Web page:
A couple of years ago, Lacrosse Magazine ran a piece featuring two arguments on the exclusivity of lacrosse — one swearing it is, the other refuting the point. The article surprised me. It hadn’t occurred to me that the sport is seen as, well, controversially exclusive. Further reflection led me to face facts that my lack of awareness was a result of my having been lucky enough to be included in the first place — I’ve played lacrosse since I was seven.
Anyone active in the sport will tell you that lacrosse has come a long way in the last decade, and that’s true. Instead of playing one another over and over again, club teams from Baltimore, New York, and Boston now play teams from Georgia, New Hampshire, California, and Texas. While broadening the geographical horizon is a great start, it doesn’t necessarily bridge the racial and economic gap that exists in lacrosse. The cost of putting one safely equipped young man on a lacrosse field is around $400 per season. The cost for women is a little less, between $200 and $300. That’s several thousand dollars, just to field a team. Not everyone can handle that expense for a sport, especially when that money will be spent twice or three times over to replace equipment.
It doesn’t seem fair for kids to be kept from a sport because they can’t afford it. A lot of people, when presented with that opinion, would probably agree, but might also say that it’s not their responsibility to pay for other kids to play lacrosse in addition to their own, and that’s not unreasonable. Important to note: There’s a lot of money being donated in the world of lacrosse — people give thousands of dollars to teams that don’t need it. I would venture to guess that most of the time this is not because they are averse to helping people who actually need help, but rather that they don’t know how they can do that.
Baltimore features some of the best quality lacrosse in the country, and has recently produced some of the best intentioned as well. Baltimorean and former All American Ryan Boyle founded the Baltimore Youth Lacrosse League in 2007 with the help of Rob Lindsey and David Skeen. All three were raised on Baltimore lacrosse and wanted to find a way to give poor kids the same opportunities that allowed them to thrive. When they found no such thing, they created their own. And while much of the program focuses on teaching skills, the larger goal has always been nobler. The program caters to kids in rough neighborhoods, those most at risk of falling in with a bad crowd.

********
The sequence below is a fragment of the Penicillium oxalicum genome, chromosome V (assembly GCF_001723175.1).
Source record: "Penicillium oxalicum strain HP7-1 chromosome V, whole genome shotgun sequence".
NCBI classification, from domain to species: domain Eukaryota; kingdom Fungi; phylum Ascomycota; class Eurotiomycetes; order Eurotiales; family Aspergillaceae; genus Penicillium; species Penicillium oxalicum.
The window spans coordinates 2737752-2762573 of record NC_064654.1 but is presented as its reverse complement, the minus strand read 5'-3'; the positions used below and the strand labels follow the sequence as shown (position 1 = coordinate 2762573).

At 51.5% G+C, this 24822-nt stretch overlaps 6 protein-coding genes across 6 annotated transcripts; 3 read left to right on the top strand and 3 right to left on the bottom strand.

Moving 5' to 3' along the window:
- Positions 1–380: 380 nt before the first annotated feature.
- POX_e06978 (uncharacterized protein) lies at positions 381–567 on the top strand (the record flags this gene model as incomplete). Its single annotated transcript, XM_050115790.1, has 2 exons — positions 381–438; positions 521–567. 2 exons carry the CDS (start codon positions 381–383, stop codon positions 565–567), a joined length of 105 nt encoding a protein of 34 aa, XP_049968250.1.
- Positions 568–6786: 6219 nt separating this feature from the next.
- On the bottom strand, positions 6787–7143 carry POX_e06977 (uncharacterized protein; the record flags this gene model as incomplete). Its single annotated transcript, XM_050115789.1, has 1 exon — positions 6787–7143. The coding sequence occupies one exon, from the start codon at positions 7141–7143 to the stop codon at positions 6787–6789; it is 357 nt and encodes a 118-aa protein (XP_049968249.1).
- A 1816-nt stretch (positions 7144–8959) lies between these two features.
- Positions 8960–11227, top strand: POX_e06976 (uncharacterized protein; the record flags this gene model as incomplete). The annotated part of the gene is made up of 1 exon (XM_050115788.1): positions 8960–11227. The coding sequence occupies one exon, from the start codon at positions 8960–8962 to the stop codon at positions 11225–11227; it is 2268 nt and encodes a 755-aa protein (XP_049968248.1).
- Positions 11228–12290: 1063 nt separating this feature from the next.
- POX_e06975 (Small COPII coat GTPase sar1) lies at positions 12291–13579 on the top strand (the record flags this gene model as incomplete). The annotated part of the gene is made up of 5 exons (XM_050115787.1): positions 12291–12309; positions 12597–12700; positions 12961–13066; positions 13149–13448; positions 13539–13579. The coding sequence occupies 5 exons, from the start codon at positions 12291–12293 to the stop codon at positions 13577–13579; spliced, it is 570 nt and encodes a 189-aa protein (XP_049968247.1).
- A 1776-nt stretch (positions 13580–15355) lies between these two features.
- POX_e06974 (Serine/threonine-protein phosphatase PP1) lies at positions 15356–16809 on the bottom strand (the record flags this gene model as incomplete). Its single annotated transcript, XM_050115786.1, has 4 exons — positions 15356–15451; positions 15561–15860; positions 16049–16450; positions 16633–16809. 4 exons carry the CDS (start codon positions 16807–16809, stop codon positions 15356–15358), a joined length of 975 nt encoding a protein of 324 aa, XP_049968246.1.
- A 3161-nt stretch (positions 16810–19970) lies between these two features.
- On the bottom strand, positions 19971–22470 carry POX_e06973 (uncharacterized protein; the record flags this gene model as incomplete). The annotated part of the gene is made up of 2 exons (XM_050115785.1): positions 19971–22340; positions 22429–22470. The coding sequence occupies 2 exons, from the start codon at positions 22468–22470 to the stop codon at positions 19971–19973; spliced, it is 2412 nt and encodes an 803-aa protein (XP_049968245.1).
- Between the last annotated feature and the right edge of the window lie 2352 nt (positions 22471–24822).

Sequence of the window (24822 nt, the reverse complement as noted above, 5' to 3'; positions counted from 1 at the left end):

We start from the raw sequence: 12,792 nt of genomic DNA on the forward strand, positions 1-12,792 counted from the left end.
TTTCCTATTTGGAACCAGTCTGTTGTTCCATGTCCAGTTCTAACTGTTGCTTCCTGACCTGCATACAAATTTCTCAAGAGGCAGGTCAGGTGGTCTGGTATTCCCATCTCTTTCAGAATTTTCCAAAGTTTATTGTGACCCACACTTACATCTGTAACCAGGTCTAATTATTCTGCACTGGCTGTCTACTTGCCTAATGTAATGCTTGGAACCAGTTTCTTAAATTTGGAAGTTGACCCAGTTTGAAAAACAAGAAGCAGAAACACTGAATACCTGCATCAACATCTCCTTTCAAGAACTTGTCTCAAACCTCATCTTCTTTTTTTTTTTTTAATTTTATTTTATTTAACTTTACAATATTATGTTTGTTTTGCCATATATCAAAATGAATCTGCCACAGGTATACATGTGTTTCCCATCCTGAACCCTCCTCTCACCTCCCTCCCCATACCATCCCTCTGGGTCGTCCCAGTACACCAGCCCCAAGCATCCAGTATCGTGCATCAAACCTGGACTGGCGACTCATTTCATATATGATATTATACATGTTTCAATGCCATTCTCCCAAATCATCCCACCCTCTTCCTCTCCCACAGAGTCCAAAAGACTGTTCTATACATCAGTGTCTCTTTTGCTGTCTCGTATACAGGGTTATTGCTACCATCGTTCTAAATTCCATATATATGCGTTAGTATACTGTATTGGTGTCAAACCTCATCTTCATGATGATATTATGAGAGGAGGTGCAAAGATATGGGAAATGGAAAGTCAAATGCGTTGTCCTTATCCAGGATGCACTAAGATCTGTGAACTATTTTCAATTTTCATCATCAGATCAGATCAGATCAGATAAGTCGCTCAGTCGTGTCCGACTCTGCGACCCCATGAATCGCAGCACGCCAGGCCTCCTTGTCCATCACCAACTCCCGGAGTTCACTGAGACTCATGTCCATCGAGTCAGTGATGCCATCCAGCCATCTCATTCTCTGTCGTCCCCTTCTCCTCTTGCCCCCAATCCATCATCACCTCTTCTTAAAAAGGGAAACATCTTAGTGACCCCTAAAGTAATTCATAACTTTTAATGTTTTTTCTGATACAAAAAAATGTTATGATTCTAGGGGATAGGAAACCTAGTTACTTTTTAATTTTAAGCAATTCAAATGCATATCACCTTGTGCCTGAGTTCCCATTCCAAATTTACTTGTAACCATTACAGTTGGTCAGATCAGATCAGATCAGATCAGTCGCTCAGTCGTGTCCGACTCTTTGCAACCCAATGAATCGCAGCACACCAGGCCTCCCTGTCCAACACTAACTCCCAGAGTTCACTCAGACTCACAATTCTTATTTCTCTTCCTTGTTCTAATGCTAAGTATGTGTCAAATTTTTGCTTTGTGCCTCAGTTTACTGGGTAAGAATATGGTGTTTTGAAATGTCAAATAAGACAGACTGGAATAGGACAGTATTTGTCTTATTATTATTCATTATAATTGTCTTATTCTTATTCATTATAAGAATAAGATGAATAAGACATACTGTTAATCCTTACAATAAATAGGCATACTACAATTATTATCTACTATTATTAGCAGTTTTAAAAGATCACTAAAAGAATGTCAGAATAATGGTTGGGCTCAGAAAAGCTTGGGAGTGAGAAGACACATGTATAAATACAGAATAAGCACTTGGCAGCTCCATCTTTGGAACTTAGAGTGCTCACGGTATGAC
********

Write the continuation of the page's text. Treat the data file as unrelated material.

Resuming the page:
Interestingly, another program bridging the lacrosse gap in Baltimore pairs inner city youth and Baltimore’s finest. In the Parks and People Foundation’s Baltimore Middle School Lacrosse League, under the direction of police commissioner Fred Bealefeld, several officers from the Baltimore Police Department serve as volunteer coaches, coaching kids from some of the worst areas in the city. And despite the unfavorable reputation the police may have in some of those neighborhoods, discipline is rarely an issue. On the field, officers are coaches; kids are just kids, no matter their background.
BMSLL volunteer coach A.C. George, who played at North Carolina and coached at Walbrook Middle School, says the pairing works–they are helping keep kids off the street.
“These kids are at an age that gangs target for recruiting, and this gives them a much better option,” George says.
The program is growing by leaps and bounds. At NCAA men’s finals in Baltimore this spring, all teams in the new league participated in NCAA-sponsored clinics. This summer the 19 players travelled to New Hampshire for a five-day lacrosse camp. George, a retired McCormick Spice executive, fielded 12 teams this spring and would like to grow to 16 to 18 teams in 2012.
Ideally, these programs help kids get involved with lacrosse when they’re 11 or 12 — next, they play for their high school team, then they get to go on and play in college. After just one season, George sent Jamar Peete to play at Limestone College in South Carolina: the first of what promises to be a long string of successes.
Charm City Lacrosse, a program out of Baltimore city, takes the outreach one step further with a program for six- to 10-year-olds. Kids learn skills, training, league play and receive mentoring. According to the website, the program also aims to open doors to scholarship opportunities at private schools.
Seems like the meaning of these programs and the kids they help should be enough to make any lacrosse fan feel that fighting for the sport to be more inclusive is worth their time, maybe even their money. Many who watch the sport have complained repeatedly that professional lacrosse doesn’t get enough coverage, or funding, or publicity, and it certainly doesn’t get nearly the amount of sports like baseball, soccer, football, or basketball. Then again, it doesn’t cater remotely to the same number of people. For as long as lacrosse remains exclusive, it will also remain largely un-televised. Certainly it’s understandable from a financial standpoint–stations don’t want to show something that only a few thousand people are going to watch when they can broadcast to millions–but it makes sense socially as well. People don’t want to watch a sport they never had a chance to play and thus know nothing about. Making the sport inclusive is win-win for everyone, and it starts right here.
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